GDPR says controller should keep data for no longer than is necessary. Which means once they are done with the data of a customer & if a customer chooses to leave their business, then data concerning the customer should be deleted.
A retention policy for all the data should be clear & distinct.
Data should be deleted mandatorily beyond its retention period (whenever you are done with processing the data of that customer)
Principle no. 6: Integrity & confidentiality
Data should be processed in a manner that ensures appropriate security of the personal data, including protection against unauthorized or unlawful processing & against accidental losses, destruction or damage using appropriate technical or organizational measure.
To comply with these, we can do any or all these points:-
Pseudonymise the data (controllers should not give data as-is when they are sharing it with any of their employees, stakeholders or users). Always encrypt them or pseudonymise them so that only they can make sense of it but if it goes to wrong hands, they can’t.
Save spreadsheets or PDFs as password protected files.
DATA SUBJECT RIGHTS
These are the rights that people have over the data concerning them.
Let’s look at the rights that the data subjects have as part of GDPR
1) Right to know how data will be processed
The data controller is bound to provide following information to the data subject as part of this right (article 13, 14):
- Who is the data controller? What’s the name of the organization?
- Contact details of the person responsible (DPO)
- Purpose & legal basis
- What are the legitimate interests?
- Other recipients
- International transfers
The data controller also need to provide following information:
- Retention period
- Statement of rights
- Special rights if content used
- Notification of the right to complain
- Whether obligated to provide data
- Use of automated decision-making/profiling
This information needs to be provided when you get the data from data subject. Also, this information needs to be given within 30 days of the data subject request & also it should be free of charge.
2) Tell me what you have got (article 15)
Data subject can ask for the data/information about them to the data controller
DSAR (Data Subject Access Rights)
- Is the data being processed?
- If so, a copy of all the data
- All the information you would give on collection
- Where you got the data from?
- Without affecting someone else’s privacy
3) Data subject can direct data controller to correct data about them (if inaccurate) (article 16)
Right of Rectification: Inaccurate data should be corrected at the request of data subject.
4) In specific cases, data subject can ask the controller to erase or delete their data (article 17)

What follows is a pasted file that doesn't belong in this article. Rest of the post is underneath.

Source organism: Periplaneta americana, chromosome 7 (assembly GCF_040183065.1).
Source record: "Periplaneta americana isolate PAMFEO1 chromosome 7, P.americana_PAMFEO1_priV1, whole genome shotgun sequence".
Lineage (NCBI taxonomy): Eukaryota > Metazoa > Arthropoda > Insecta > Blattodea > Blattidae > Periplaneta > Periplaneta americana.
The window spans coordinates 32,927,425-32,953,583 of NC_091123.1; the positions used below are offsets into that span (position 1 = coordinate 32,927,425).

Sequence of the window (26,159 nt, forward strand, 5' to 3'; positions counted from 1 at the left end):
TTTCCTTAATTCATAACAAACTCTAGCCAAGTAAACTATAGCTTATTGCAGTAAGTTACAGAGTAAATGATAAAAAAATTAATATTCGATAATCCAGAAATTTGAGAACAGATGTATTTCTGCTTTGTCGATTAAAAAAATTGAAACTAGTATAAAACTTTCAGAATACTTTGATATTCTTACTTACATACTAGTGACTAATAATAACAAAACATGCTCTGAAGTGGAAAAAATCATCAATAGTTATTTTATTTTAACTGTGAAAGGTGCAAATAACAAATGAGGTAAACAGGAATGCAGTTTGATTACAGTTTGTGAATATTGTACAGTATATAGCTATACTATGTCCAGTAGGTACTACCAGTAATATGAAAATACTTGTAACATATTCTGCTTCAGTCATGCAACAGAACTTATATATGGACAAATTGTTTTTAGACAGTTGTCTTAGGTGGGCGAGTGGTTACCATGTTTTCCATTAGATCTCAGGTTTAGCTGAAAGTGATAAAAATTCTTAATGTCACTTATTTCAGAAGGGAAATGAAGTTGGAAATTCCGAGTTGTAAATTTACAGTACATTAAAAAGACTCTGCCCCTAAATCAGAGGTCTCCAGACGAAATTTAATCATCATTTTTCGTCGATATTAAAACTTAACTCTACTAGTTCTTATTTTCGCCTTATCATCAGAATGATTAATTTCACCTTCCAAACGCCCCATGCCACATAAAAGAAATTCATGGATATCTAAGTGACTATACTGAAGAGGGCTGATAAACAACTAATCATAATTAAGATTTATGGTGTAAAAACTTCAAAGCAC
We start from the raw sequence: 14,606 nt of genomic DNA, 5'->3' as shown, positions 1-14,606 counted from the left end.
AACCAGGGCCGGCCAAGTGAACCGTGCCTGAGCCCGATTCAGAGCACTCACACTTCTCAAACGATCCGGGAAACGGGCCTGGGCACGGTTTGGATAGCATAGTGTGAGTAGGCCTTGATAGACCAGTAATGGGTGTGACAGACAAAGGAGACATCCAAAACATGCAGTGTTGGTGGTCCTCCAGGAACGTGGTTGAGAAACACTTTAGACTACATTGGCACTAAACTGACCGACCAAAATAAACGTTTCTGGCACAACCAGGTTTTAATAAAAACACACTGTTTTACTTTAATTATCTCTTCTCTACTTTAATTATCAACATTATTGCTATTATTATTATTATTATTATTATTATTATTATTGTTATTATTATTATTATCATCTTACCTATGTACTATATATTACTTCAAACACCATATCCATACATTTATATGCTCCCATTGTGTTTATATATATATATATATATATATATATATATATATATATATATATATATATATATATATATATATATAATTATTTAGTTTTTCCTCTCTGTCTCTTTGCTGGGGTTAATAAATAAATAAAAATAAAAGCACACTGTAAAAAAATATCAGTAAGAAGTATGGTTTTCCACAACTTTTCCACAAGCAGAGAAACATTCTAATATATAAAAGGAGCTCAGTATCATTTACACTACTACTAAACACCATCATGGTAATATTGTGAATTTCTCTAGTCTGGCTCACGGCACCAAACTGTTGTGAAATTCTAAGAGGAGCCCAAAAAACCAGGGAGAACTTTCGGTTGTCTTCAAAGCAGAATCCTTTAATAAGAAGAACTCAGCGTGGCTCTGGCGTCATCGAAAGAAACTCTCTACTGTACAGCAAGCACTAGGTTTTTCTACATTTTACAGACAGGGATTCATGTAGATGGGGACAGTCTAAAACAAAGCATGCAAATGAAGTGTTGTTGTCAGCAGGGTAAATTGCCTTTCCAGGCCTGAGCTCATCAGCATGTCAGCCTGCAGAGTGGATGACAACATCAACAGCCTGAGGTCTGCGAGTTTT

Right to Erasure:
- Also known as the “Right to be forgotten”
- Qualified right – not all data can be forgotten. Only data that, as a data controller, we don’t need, should be allowed to be deleted.
For instance, under below circumstances, the data should surely be deleted
- If the data controller doesn’t have any legitimate grounds to hold the data
- If the data subject withdraws the consent (which was given by him/her earlier)
- It is not lawful to hold some data of a data subject
5) Data subject can direct controller to stop doing something with their data
Right to Restrict Processing
This right gives the data subject an option to direct the controller to say: I would like you to stop everything with this data apart from storage as it might be legal obligation.
Typically, this scenario can occur if, let’s say, the data of a data subject is inaccurate. So, the data subject can tell the controller: I would like you to correct that data. Until then, please stop doing anything with my data.
This most of the times will occur during secondary processing.
6) Data subject can ask the controller to give them back the data that they had given them, in an electronic format.
Right to Data Portability
This right enables the data subject to ask for a copy of their data in an electronic format.
Or the data subject can also inform controller to have copy of their data transmitted directly to another controller.
The below 2 data subject rights are restrictive rights.
7) Data subject can object to processing (Article 21)
8) Automated decision-making & profiling (Article 22)
Right not to be subjected to automated processing & profiling which might produce legal or similar effects
Before we conclude part 1 of this series, let’s talk about the consequences that a controller might have to face if they do not comply with GDPR.
In every EU country, there will be a supervisory authority.
If a data controller doesn’t acknowledge or respond to the rights of data subject effectively, then the supervisory authority can put a hefty fine on them. And this fine can be quite large. Administrative penalties 4% of global turnover or 20 million euros.
Data subjects have the right to enforce rights in court & complain to supervisory authority. Data subjects have the right to claim damages because a right wasn’t acknowledged.
In the next part of this blog series, we will discuss more about data controllers & processors responsibilities, key roles in GPDR.
Credits/References: To come up with this blog series, I have gone through pluralsight course:
But if you do not have time to read through lot of articles or to watch videos more than an hour, then sip a cup of tea/coffee & keep reading this blog series 🙂